An insurance provider in the EMEA region experienced every insurer’s worst nightmare in June 2018. Hackers illegally entered the company’s information-technology infrastructure, accessed customer emails and demanded ransom. News of this breach resulted in an immediate drop in the stock price of the company.

The public is seemingly inundated with news reports about organization across industries being hacked, and yet most organizations remain unprepared for cyber attacks. Only an estimated 10 percent of companies have cyber insurance today!

Cyber risk can be difficult to predict for businesses in any industry and organizations sometimes cover up incidents to protect their brand, which makes it difficult to understand the true scope of cyber crime. One thing is clear – insurers are in the crosshairs. They possess massive amounts of valuable and sensitive personal data from their customers –financial data, health-related details, credit card numbers, identification data and other information that could be exploited in the event of a cyber attack against an insurer.

In a world where cyber breaches can be paralyzing, the challenges facing insurers can seem daunting. With so many attacks already having crippled organizations around the world, there is great urgency for insurers to offer the right coverage for their customers and to protect themselves against future cyber attacks.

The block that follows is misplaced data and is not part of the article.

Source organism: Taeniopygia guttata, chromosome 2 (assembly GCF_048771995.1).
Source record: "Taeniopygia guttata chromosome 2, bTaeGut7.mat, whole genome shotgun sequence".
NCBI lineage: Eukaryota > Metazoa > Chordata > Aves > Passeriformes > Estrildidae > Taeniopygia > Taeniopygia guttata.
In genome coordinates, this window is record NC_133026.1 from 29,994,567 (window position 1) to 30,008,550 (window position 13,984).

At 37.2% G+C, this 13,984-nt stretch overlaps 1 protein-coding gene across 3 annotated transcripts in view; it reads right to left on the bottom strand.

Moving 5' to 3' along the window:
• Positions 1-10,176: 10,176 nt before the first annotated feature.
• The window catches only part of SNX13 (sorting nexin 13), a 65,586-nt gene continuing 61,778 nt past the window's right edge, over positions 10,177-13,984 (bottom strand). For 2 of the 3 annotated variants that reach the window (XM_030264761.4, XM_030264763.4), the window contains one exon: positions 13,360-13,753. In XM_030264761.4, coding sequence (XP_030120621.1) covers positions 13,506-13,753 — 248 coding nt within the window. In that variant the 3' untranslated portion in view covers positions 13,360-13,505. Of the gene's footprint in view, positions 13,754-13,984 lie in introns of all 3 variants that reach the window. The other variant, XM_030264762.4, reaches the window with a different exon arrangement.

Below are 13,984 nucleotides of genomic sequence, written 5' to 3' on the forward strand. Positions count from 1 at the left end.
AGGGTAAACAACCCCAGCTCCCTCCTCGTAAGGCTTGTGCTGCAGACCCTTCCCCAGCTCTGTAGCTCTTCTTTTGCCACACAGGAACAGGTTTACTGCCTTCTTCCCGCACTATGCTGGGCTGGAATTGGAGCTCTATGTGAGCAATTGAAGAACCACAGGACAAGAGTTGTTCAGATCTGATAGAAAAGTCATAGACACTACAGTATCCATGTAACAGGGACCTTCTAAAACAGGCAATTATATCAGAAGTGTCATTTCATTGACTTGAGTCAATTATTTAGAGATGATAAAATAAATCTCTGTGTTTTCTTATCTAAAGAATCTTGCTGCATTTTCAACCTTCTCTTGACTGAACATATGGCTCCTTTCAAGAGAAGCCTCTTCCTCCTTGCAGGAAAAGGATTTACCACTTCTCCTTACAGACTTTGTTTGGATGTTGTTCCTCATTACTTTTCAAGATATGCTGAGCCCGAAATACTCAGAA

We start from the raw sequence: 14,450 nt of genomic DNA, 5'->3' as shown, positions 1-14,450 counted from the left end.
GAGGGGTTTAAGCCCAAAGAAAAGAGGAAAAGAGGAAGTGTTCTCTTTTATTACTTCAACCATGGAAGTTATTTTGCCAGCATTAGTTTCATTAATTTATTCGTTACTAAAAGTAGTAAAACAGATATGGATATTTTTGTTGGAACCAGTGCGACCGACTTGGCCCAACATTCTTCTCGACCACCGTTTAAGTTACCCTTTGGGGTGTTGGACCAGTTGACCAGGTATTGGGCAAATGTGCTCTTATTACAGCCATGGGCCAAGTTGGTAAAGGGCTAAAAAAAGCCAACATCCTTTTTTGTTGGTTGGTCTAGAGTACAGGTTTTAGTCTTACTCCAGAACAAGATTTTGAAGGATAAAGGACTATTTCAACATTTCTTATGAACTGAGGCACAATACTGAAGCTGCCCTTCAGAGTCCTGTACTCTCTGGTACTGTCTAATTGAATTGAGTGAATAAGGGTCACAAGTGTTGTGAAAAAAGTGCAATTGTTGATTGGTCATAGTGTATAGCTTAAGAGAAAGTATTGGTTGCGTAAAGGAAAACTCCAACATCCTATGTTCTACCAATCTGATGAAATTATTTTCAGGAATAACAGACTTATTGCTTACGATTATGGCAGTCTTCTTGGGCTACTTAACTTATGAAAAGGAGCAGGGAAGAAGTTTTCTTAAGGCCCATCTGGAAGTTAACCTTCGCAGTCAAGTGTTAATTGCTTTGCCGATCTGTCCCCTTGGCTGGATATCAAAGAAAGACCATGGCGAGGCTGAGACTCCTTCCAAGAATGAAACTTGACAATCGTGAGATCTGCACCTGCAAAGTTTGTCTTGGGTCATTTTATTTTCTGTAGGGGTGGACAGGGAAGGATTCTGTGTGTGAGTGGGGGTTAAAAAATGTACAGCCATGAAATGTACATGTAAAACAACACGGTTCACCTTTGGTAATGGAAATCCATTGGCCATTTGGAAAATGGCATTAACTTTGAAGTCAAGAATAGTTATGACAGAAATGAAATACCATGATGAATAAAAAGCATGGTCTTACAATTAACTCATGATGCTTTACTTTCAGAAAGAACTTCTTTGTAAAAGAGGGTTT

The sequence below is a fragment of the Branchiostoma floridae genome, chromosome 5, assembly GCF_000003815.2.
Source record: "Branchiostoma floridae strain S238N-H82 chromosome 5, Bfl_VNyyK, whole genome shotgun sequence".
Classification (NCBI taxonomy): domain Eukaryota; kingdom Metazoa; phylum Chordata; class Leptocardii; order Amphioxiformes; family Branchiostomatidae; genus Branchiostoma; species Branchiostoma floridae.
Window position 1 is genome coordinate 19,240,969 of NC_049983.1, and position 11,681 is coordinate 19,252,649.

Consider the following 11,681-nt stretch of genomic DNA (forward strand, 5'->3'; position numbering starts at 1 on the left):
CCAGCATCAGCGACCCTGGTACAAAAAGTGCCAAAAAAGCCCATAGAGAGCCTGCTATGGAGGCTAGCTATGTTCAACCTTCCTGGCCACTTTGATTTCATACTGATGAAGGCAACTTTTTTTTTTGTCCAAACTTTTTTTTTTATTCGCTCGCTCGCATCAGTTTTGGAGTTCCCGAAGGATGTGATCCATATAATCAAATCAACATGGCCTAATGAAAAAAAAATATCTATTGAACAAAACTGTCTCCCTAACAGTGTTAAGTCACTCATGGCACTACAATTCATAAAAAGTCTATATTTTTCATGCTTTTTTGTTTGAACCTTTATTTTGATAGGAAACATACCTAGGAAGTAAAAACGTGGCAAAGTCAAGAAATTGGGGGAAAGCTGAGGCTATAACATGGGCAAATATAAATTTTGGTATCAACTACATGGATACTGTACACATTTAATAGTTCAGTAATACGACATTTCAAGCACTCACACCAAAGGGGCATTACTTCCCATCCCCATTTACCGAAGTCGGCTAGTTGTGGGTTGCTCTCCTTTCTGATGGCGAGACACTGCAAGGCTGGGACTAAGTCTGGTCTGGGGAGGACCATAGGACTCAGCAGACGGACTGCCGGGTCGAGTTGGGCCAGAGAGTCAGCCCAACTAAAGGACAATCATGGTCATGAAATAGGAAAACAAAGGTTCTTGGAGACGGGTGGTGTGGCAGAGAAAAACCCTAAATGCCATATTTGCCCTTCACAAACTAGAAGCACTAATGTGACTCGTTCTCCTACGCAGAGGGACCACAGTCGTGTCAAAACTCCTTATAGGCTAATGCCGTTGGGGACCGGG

Defining Cyber Attacks and IoT Hacks

Cyber attacks occur when computer systems, technology-dependent enterprises and networks are exploited. Codes are inserted to change existing computer code, logic or data, which can lead to compromised data, and information and identity theft.

Cyber attacks on Internet of Things (IoT) devices carry potentially terrifying consequences. Several companies have already been hit by IoT-based cyber attacks. In July 2015, for example, Fiat Chrysler recalled 1.4 million vehicles after hackers were able to take control of a Jeep remotely, according to CNN. The hackers possessed the ability to prevent the vehicle from breaking, turn off the engine, steer the car off the road, and interfere with the vehicle’s electronics.

Cyber attacks also potentially threaten millions of homes, which concerns insurers that provide “smart home”/“connected home” products or packages. “Multiple vulnerabilities” were found in 50 commercially-available devices, including the remote opening of a door lock without a password, according to Symantec research.

Frighteningly, weak points were also discovered in a wide variety of medical devices, such as insulin pumps, x-ray systems and implantable defibrillators.

An international cyber risk report by NTT Data analyzed 6.2 billion attacks over a 12-month period, between October 2015 and September 2016. It stated that 73 percent of malware at organizations arrived via phishing attacks. The United States was attacked the most – 41 percent of all attacks.

For more information on the scope of cyber threats insurers are facing, please download Sapiens’ NEW white paper: Insurers in the Crosshairs: Winning the War Against Hackers.

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